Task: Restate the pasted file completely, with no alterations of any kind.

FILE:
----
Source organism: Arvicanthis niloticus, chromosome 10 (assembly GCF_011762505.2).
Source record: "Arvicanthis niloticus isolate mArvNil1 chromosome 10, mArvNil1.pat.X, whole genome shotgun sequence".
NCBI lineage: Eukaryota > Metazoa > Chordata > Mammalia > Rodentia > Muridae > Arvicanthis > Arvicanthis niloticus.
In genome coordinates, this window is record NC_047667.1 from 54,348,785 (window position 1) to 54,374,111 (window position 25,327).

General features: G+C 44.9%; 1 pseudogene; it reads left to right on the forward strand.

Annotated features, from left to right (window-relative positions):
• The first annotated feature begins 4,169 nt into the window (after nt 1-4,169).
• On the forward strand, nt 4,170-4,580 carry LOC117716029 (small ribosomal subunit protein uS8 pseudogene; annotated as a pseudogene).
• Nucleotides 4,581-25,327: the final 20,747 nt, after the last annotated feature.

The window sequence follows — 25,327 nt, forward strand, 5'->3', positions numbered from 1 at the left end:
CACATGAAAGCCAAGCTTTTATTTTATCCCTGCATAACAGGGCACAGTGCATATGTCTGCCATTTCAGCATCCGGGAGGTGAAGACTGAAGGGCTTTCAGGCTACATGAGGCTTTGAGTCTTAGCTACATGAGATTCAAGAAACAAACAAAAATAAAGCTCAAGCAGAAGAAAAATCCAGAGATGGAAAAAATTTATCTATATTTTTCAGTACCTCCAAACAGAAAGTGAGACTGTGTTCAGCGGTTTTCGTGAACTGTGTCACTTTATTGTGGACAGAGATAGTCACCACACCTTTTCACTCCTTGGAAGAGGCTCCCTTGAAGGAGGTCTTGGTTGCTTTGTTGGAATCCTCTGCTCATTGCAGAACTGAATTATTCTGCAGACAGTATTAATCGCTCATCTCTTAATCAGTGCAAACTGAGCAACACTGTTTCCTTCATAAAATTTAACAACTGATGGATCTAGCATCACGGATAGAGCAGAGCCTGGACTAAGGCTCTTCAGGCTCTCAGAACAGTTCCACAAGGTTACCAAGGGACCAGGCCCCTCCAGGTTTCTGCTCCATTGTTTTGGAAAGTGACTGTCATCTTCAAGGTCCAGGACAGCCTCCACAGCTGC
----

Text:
Source organism: Arvicanthis niloticus, chromosome 10 (assembly GCF_011762505.2).
Source record: "Arvicanthis niloticus isolate mArvNil1 chromosome 10, mArvNil1.pat.X, whole genome shotgun sequence".
NCBI lineage: Eukaryota > Metazoa > Chordata > Mammalia > Rodentia > Muridae > Arvicanthis > Arvicanthis niloticus.
In genome coordinates, this window is record NC_047667.1 from 54,348,785 (window position 1) to 54,374,111 (window position 25,327).

General features: G+C 44.9%; 1 pseudogene; it reads left to right on the forward strand.

Annotated features, from left to right (window-relative positions):
• The first annotated feature begins 4,169 nt into the window (after nt 1-4,169).
• On the forward strand, nt 4,170-4,580 carry LOC117716029 (small ribosomal subunit protein uS8 pseudogene; annotated as a pseudogene).
• Nucleotides 4,581-25,327: the final 20,747 nt, after the last annotated feature.

The window sequence follows — 25,327 nt, forward strand, 5'->3', positions numbered from 1 at the left end:
CACATGAAAGCCAAGCTTTTATTTTATCCCTGCATAACAGGGCACAGTGCATATGTCTGCCATTTCAGCATCCGGGAGGTGAAGACTGAAGGGCTTTCAGGCTACATGAGGCTTTGAGTCTTAGCTACATGAGATTCAAGAAACAAACAAAAATAAAGCTCAAGCAGAAGAAAAATCCAGAGATGGAAAAAATTTATCTATATTTTTCAGTACCTCCAAACAGAAAGTGAGACTGTGTTCAGCGGTTTTCGTGAACTGTGTCACTTTATTGTGGACAGAGATAGTCACCACACCTTTTCACTCCTTGGAAGAGGCTCCCTTGAAGGAGGTCTTGGTTGCTTTGTTGGAATCCTCTGCTCATTGCAGAACTGAATTATTCTGCAGACAGTATTAATCGCTCATCTCTTAATCAGTGCAAACTGAGCAACACTGTTTCCTTCATAAAATTTAACAACTGATGGATCTAGCATCACGGATAGAGCAGAGCCTGGACTAAGGCTCTTCAGGCTCTCAGAACAGTTCCACAAGGTTACCAAGGGACCAGGCCCCTCCAGGTTTCTGCTCCATTGTTTTGGAAAGTGACTGTCATCTTCAAGGTCCAGGACAGCCTCCACAGCTGC